Submitted to: University of Southern Mississippi Thesis
Publication Type: Other
Publication Acceptance Date: 8/1/2001
Publication Date: 8/1/2001
Citation: LARTEY-ROWSER, M.E. CULTURAL APPROPRIATENESS OF NUTRITION EDUCATION MATERIALS: A FOCUS GROUP OF AFRICAN AMERICAN ADOLESCENTS. University of Southern Mississippi Masters Thesis. 2001. 75 p. Interpretive Summary: The purpose of this study was to identify how limited income African American pre-teens from ages 10-13 preferred to learn about nutrition. The children were grouped by age and gender and asked to discuss six topics. Moderators tape recorded the discussion, noted nonverbal communications, and selected major points. Previous methods of nutrition education included formal lectures by teachers, informal teaching by family, and use of songs and plays. Preferences for learning differed between boys and girls. Boys preferred tasting parties and use of cartoon characters such as Rug Rats over traditional methods labeled as "boring". Girls were more interested in nutrition and preferred cooking experiences. Posters and graphic materials need to include people that they can identify with, "like somebody that's had experiences that we went through", not those who "got money", are "thin" or "anorexic". Effective nutrition education needs active learning approaches, use of family members, and possibly different methods for boys and girls.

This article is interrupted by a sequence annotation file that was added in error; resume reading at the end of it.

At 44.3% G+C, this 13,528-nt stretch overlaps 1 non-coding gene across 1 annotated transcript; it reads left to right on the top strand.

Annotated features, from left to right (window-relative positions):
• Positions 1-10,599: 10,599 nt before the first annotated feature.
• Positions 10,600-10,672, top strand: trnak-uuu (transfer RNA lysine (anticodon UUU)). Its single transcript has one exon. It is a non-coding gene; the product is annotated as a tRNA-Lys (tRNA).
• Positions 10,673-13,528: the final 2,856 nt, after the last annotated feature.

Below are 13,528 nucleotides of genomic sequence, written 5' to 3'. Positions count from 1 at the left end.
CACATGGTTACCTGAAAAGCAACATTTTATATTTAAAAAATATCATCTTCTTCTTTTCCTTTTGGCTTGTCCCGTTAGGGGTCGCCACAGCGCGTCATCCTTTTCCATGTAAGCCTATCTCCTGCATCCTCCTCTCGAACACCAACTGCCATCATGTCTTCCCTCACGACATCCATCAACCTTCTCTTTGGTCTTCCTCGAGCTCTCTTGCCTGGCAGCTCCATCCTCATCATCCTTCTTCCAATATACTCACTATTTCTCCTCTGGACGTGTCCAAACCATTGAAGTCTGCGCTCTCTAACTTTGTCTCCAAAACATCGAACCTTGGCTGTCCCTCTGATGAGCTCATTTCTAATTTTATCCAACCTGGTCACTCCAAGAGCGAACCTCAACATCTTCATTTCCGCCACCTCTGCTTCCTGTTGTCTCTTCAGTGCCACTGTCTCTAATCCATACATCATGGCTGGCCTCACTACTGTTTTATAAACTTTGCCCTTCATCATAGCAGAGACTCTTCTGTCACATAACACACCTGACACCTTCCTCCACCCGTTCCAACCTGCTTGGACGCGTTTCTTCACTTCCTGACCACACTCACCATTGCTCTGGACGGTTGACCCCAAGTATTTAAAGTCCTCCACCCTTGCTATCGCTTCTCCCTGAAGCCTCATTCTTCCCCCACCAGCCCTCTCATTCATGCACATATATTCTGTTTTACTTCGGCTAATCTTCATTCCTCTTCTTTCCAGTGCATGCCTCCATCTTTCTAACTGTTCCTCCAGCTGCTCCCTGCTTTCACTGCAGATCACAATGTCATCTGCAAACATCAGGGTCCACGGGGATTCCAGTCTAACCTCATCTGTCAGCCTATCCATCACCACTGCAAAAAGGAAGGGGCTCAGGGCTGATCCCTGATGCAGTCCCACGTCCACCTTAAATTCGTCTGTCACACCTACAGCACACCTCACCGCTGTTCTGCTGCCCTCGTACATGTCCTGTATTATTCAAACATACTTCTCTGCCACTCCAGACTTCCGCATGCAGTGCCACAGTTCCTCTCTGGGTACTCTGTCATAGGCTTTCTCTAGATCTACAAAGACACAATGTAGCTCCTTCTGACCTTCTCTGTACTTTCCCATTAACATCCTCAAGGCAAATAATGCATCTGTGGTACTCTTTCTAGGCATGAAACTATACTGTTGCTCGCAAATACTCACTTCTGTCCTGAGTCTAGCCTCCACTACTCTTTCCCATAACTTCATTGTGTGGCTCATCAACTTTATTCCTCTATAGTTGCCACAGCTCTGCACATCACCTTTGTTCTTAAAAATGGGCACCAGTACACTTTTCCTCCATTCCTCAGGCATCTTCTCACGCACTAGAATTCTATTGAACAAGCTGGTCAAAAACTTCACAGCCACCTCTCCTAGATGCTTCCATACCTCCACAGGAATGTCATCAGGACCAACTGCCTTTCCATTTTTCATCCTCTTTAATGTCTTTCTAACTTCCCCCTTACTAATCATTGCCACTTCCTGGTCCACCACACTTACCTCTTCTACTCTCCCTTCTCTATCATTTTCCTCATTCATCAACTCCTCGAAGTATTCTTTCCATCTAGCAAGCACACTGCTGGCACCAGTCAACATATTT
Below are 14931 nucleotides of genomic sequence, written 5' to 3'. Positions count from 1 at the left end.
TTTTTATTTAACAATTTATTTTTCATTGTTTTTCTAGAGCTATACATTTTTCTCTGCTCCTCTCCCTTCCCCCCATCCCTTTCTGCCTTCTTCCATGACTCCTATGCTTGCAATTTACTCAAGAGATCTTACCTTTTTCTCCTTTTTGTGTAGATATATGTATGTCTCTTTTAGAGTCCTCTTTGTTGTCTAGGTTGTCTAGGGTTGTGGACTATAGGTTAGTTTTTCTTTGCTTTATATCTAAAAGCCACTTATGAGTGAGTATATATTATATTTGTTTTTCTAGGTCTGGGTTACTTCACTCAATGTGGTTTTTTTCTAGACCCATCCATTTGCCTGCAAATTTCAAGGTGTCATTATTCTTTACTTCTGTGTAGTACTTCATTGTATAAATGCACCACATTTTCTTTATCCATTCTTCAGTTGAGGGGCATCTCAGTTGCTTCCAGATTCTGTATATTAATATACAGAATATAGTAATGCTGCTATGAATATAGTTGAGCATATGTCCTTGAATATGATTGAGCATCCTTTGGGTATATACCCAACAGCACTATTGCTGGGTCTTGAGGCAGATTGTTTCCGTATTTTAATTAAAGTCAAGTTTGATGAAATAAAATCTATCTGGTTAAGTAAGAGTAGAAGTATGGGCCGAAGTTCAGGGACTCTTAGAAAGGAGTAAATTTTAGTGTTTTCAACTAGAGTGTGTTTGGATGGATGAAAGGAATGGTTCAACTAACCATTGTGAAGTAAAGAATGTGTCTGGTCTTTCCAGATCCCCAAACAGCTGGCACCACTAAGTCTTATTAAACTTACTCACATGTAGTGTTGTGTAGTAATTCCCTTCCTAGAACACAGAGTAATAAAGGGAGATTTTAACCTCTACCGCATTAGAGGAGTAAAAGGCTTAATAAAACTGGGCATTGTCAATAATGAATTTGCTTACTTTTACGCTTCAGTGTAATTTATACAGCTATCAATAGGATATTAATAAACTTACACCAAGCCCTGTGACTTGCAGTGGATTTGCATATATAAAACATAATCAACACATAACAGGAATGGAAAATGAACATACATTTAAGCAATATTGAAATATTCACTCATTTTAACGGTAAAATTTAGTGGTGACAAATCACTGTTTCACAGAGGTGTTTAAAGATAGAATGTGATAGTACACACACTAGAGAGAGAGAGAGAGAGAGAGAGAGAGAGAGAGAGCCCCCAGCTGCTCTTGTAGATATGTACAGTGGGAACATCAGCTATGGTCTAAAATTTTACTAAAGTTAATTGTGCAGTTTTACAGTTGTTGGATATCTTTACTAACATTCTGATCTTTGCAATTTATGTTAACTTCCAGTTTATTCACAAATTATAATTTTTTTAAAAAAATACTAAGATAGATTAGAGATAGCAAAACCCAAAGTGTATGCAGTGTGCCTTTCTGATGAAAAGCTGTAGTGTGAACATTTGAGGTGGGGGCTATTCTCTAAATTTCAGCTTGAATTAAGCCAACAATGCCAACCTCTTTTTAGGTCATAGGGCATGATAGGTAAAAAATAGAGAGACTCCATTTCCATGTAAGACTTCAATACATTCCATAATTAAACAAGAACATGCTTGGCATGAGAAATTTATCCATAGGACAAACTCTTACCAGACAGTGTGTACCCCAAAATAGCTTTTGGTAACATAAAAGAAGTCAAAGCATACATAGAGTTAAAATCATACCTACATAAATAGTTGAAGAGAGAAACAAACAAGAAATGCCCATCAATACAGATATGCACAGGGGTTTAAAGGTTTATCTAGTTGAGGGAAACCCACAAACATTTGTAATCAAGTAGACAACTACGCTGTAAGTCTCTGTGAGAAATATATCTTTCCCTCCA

Technical Abstract: For nutrition education to be effective, it should be delivered by methods and strategies preferred by the target audience. This study used a qualitative research approach to identify the method preferences of limited income African American youth as part of an intervention plan and process. We used the methods of Morgan and Kreuger to conduct six focus groups with a total of 43 youth, 21 male and 22 female, aged 10 - 13. Children were grouped by age and gender. Trained moderators conducted the sessions using a prepared question schedule including six topics. Focus group sessions were audio taped and a trained assistant moderator took written notes. Data analysis steps included the following: a) debriefing of moderator and assistant moderator immediately following each session noting nonverbal communication and principle themes; b) transcription of audiotapes; c) content analysis of transcripts with question-by-question review and coding by two independent coders. The method or strategies reported most frequently as having been used to teach nutrition to the youth in the past were formal presentation by teachers, informal education by parents and relatives, and use of the arts (plays, songs). Computer games were a preferred nutrition education method for both boys and girls. Boys described tasting parties and use of cartoon characters such as Rug Rats as preferred nutrition education approaches and girls liked cooking experiences. Videos and traditional methods including use of blackboard, overhead projector, printed materials, and writing exercises were described as unappealing or "boring". One boy suggested that a traditional lecture style approach would appeal to "people that are smart"[not] people like us". The youth indicated that posters and graphic materials should include people that they can identify with, "like somebody that's had experiences that we went through", not those who "got money" or are "thin" or "anorexic". Girls expressed more interest in an enthusiasm for nutrition education than boys. Effective nutrition education for this audience of preteens should incorporate active learning approaches, use of family member, and possibly different methods for boys and girls.